The San Francisco Examiner from San Francisco, California on July 10, 1966 · 167
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The San Francisco Examiner from San Francisco, California · 167

San Francisco, California
Issue Date:
Sunday, July 10, 1966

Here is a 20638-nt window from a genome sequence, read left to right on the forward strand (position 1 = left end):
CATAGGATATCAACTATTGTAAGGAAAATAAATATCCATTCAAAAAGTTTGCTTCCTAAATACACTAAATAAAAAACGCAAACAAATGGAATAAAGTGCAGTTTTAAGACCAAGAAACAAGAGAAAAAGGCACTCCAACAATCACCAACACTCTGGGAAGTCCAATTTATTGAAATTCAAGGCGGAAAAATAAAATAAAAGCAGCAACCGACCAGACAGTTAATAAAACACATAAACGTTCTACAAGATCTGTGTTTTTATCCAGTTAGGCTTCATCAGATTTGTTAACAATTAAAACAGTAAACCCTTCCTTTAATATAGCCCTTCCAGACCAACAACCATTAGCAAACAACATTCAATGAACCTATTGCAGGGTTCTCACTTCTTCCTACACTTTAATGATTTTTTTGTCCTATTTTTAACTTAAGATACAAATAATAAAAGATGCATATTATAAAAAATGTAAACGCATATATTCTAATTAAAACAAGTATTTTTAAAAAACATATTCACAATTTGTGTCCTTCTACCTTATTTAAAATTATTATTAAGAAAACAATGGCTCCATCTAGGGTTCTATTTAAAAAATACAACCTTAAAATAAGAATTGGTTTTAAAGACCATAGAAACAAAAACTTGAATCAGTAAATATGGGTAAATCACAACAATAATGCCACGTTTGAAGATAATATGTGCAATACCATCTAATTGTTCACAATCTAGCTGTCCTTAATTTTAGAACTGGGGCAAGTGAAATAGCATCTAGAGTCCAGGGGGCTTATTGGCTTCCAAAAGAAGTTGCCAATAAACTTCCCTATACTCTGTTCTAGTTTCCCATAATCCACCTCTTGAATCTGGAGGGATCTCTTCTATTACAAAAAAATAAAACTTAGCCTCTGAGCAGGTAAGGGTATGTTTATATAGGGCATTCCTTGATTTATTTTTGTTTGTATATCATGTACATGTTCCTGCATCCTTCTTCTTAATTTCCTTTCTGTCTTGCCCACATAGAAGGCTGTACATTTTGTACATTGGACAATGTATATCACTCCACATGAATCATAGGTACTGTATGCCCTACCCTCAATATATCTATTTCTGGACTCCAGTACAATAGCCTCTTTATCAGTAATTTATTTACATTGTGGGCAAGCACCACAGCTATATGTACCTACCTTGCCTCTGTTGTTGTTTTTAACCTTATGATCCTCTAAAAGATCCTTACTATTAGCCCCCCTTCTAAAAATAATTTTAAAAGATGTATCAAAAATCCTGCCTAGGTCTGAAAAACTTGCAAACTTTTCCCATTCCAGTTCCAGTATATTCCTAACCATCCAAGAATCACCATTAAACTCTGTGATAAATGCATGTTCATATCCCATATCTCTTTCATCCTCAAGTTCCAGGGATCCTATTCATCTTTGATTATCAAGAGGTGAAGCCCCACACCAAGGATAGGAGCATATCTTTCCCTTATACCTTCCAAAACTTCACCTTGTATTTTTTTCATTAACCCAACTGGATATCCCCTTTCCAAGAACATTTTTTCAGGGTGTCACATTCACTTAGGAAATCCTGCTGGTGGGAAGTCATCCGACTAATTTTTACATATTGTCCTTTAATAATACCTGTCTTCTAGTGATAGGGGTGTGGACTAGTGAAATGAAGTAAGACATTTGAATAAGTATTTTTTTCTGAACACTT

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PAGE 31 Rhythm Rock LPs Some Ily Ralph J. Cleason THKRE is such a tendency at least upon the part of adults to think of the current rock music solely in terms of single 45 rpm discs, that the importance of the albums is often overlooked. More single records are sold than albums, of course, but a continuing factor in the record business is the willingness of the young audience to buy the 12-inch Long-Playing record just to obtain the hit track that's on it. Few of the groups in this or any genre maintain a batting average unscarred by unpopular numbers. Only The Heatles with their "Rubber Sou" album and The Lovin' Spoonful, with two Kama Sutra LPs and, of course, Bob Dylan have managed to issue albums on which all or all but one or two tracks were winners. Experimental Aspect Even the Rolling Stones, who are right up there with Dylan, The Beatles and the I)vin' Spoonful in mass pop-ulapUi'-and esthetic value of their music, have inconsistent albums. Nevertheless, there is value in them, and with the Stones, as well as with some other newer groups, there is the interesting experimental aspect. The new Rolling Stones album, "Aftermath" (London PS 476) has the hit, "Paint It Black" on it as well as the THE BEATLES iA;A - ftp new hit (just rising fast) "Lady Jane." In addition there is a remarkable long track (it runs over 11 minutes) called "Going Home." "Paint it Black" has the same qualities of ambiguity and obscurity as some of the previous Stones hits along with the hypnotizing tone that sounds like a sitar. "Lady Jane" is a remarkable switch, a take-off on a 17th century formal dance, again with imaginative musical effects. "Going Home" was supposed to have ended after about three minutes, the usual time for a single disc, and apparently the Stones thought the actual taping HAD ended then, but they kept on playing for kicks. An-drew Loog Oldham, their manager and record producer, kept the machines going and got down what the Stones continued to play. The Stones have a remarkable ability to get a blues feeling into what they do (some of their best performances have been along this line) and "Going obviously another example. Home" is successful Remarkable Experiments THE ROLLING STONES 'THE YARDBIRDS are an-other British group with" a solid beat and a fine blues feeling. Their current hit, "Over Under Sideways Down" is, for me, one of the best records of the year, with its drone sound and the imaginative parallel to the Witches' chant from Mac-Beth. (Think of the lines the witches chant when you hear this disc.) Even though their new hit isn't on "Having a Rave Up With the Yard-birds" (Epic LN 24177) it's still a good album with its frequent use of electronic instruments and the earthiness that marks the best British blues. The Who One of the most interesting of all the new groups is one from England called The Who. Its songs deal almost exclusively with themes such as "The Kids Are All Right," "Out in the Street," and (their hit), "My Generation." Aside from the lyric content. The Who do a great deal of experiments which are audible on their album, "The Who Sings Mv Generation" (Dec-ca DL 4G64). One of the attractions of the electrification of guitars is the possibility of new effects from distortion, feed back, and other electronic side effects. The Who have been more daring in thejr use of these things than any other group, even smashing the guitar neck into the microphone for effects. The Beatles' new LP, so controversial in its original cover but so tame now, "The Beatles Yesterday and Today" (Capitol T2553) is some-thing of a disappointment and certainly not up to the level of their classic "Rubber Soul" album. It has some new tunes in it but it is mainly a collection of previously released singles including "Nowhere Man," and "Day Tripper." "Dr. Robert" is, for me, at least, the best of the new ones, but none of the SHERMANiCUY wytAfof flat la murni timtm TAPE All ANGEL CAPITOL 4 TRACK TAPE INCLUDING New Releases y OFF LIST LIMITED OFFER THIS WEEK ONLY SHERMAN If C LAV umiyUkkii tlmt la Mali miml MTO, J J OAKLAND SAN MATEO SAN FRANCISCO 2135 Broadway Hillsdale Mall 141 Kearny St ORGANS PIANOS SHUT MUSIC IEC0RDS MUSICAL INSTRUMENTS numbers is handled in any really new manner. "Day Tripper" and "Yesterday" are of course among the Beatles better songs and "We Can Work it Out" is a gem. No Beatle album is dispensable, but this seems to me to be a sort of interim collection pending the production of their new album with its entirely new program. "The Mother of Invention" (Verve V-5005-2) is a twin LP set done by the Los Angeles adult rock group, The Mothers. The packaging is contrivance rather than invention, being some sort of ad agency version of the hippy scene as are the song lyrics, which are reminiscent of the approach used by Lou Gottlieb in his classic satire "Vikki Dugan." However, the uses of electronics in the longer numbers, the work of Frank Zappa, are quite interesting for the effects obtained and indicate that once this group gets away from its determination to be campy hip, it could produce really interesting music. mm off List ALL CAPITOL AND ANGEL RECORDS SALE This World, Sunday, July 10, 1966 "s wonu, ounaay, July IU, iyo6

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